Some Cuban Stories . . .

When I lived in Naples Florida for two years (80-82), I met and became friends with many in the Cuban community of South Florida. I found Cubans generally to be very devoted to family and possessing a strong work ethic. Here’s a few important anecdotes that I recall:

I interviewed one American (married to a Cuban) who was actually part of the Bay of Pigs invasion, sponsored and supplied by our government,  but after endorsing the initial landing, President Kennedy abandoned any support and the invasion failed miserably. The Cubans never forgave that betrayal and are to this day largely Republican politically, detesting the Democrats. My friend was one of the captured and spent time in a Cuban jail. His story was not a happy one.

One family that were members of my church were farmers who lived on the Isle of Pines. When Castro took power, their two boys were taken from them and sent to the state school for which education, which consisted of some classes and half a day’s work in the fields. One was drafted into the Cuban Army and sent to Angola. He was never heard from again. I wrote a poem titled, “They Took the Baby Away,” published in a political magazine entitled, Voice of Freedom. You can read the poem and more about this family HERE:

Once, I needed to pick up someone at the Miami airport. The night before, I attended a Church of Christ congregation in Miami and spent the night in the church building. I was so impressed with the members’ warmth and love and they gladly shared stories about their lives in Cuba.  I may add stories to this post from time to time. I’m searching for some photos to go along with the stories.

These are just a few of the stories I could share, but if you would like to read more,  I would recommend the following books:

  1.  Freedom Flights: Heirs of the Cuban Revolution Tell Why They Grew Disenchanged with Castro, and How they Were Obliged. to Flee His Regime.
  2. Los Gusanos: A novel by John Sayles.
  3. Bay of Pigs: by Peter Wyden


A Review of WASP Network and Thoughts About Cuba . . .Part One

   I lived in South Florida (Naples) for a couple of years and there I encountered and learned much about Cuba and the thousands who had managed to flee Cuba. Last night, I watched a Netflix movie,  WASP NETWORK, and this brilliant film revived many memories and feelings I had experienced as I worked among and with the Cuban community.  The 2019 film is based on a book, The Lost Soldiers of the Cold War: The Story of the Cuban Five, (a book I just ordered). Oliver Assayas wrote and directed the movie. Much of the dialogue is in subtitled Spanish. The actors’ performance (including Penelope Cruz) is amazing.  The plot is based on the lives and experiences of Cuban spies operating in South Florida in the 1990s.  There are no happy endings for the Cuban Five.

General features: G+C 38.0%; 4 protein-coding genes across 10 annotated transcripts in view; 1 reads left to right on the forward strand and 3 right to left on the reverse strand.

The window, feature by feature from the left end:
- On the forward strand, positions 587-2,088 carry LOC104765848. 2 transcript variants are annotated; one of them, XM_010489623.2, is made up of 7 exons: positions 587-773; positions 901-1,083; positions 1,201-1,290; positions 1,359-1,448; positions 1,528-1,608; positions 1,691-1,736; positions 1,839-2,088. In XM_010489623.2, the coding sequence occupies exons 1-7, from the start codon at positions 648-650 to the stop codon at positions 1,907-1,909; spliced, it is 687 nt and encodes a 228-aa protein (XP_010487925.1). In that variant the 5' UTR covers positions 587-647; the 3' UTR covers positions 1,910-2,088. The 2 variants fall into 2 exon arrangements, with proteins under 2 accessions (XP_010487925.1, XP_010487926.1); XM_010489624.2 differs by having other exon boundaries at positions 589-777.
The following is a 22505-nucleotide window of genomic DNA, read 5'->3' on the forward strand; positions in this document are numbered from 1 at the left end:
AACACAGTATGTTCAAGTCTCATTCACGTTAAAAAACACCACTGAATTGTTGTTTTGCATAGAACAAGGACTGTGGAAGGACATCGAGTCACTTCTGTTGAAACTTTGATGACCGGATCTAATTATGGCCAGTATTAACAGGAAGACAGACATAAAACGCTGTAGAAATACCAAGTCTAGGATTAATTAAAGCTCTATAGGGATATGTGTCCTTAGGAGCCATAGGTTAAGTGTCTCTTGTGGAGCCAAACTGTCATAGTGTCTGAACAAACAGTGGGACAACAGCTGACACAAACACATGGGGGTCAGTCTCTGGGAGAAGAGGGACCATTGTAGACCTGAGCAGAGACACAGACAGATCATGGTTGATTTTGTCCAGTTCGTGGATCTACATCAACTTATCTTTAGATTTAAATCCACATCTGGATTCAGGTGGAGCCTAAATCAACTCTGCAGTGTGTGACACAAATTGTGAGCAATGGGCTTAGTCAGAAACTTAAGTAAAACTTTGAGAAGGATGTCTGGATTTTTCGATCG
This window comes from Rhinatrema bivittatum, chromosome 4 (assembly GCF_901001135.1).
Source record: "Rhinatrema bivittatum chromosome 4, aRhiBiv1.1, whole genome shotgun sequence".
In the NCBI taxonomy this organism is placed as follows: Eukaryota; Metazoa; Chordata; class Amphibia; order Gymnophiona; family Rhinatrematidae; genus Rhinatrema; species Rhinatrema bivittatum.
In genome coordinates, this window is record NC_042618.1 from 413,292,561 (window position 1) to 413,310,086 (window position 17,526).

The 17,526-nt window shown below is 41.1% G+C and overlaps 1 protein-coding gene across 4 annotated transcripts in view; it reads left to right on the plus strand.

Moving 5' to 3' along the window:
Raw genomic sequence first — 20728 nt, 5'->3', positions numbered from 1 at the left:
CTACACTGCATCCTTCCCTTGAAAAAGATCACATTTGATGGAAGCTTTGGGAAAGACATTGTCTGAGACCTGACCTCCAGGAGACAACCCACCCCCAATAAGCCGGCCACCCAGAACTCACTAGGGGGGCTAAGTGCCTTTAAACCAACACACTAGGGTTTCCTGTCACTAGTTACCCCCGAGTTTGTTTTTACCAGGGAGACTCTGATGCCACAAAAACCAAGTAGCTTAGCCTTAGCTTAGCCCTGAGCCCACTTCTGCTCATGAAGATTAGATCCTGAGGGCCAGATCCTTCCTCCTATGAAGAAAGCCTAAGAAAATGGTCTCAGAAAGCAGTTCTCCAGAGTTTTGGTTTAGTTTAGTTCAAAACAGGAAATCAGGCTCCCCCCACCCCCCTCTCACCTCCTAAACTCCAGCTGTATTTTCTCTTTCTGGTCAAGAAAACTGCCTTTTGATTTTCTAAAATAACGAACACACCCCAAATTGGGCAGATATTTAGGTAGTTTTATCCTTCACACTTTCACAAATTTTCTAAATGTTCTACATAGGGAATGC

The film has several (sometimes conflicting) threads. The movie reminded me of the fierce hatred Cuban emigres held and still have toward communism and Castro, of the harsh reality of lives for those who live in Cuba and how their desperation to escape the miseries of communism is so great that they will risk everything and launch out on rafts to cross the 90 miles to America. The film reveals how the Cuban community plans and organizes rescues missions for those making the crossing.

More observations of the Cubans and my experiences among them in future posts. Here’s a video trailer for the movie!

Rickey Pittman

Killing Crazy Horse b y Bill O’Reilly & Martin Dugard: A Short Review

Killing Crazy Horse by Bill O’Reilly & Martin Dugard: A Short Review

by Rickey Pittman, Bard of the South

“How little it takes to bring out the bloodthirsty savage in each one of us.”
Marty Rubin

“There are many humorous things in the world; among them, the white man’s notion that he is less savage than the other savages.”
Mark Twain

Every since I was a boy, I have had a fascination with Native Americans. By the time I was fifteen, I had read every book about American Indians in the Bachman Lake Branch of the Dallas Public Library.  Fueled by reading these books and by the westerns on television, I memorized every fact I could, and their stories fueled my play,  imagination, and fantasies. I have an impressive collection of books related to Native American history and culture–including biographies, historical events, and languages including the Comanche, Creek, Seminole, Chickasaw, and Choctaw. So, I was delighted to read Killing Crazy Horse by Bill O’Reilly and Martin Dugard. Having read several of O’Reilly’s books, I was not surprised to find this a good read, with many facts and thoughts that would prove useful to my historical Songs & Stories school programs, my reenacting events, my western novel and stories projects (hopefully, soon to be published), and in my college class of American literature.

The book is well-written, taking the reader through a fast-paced journey through America’s history with the Native Americans our founders met and encountered. From the Creek  Fort Mim’s Massacre (1813) to the surrender of Chief Joseph of the Nez Percé (1877), O’Reilly weaves an honest and often disturbing tapestry of Native American history. The character, world views, families, and lives of key players in this distinctly American drama–both American and Indian–are described, quoted and illustrated with details that are revealing and sometimes shocking. The reader learns that the Hollywood versions of America’s history and people are often glamorized and incorrect. The book has valuable footnotes, an excellent index, and a comprehensive bibliography.

I did discover one small historical error. On p. 111, the author has 1860 Texas Rangers armed with .45 -caliber “Peacemaker” pistols, instead of the 1851 Colt Revolver.  (The .45 Peacemaker was not in use until 1872.)

This is not a book containing the usual stereotypes. Many Native Americans in these wars often proved themselves to possess almost unbelievable cruelty. The torture scenes and violence they inflicted on other Native American tribes, Mexicans, and Americans, are horrifying. And the treatment Native Americans received from the hands of other Native Americans, Mexicans, Americans and the U.S. Government is just as shocking.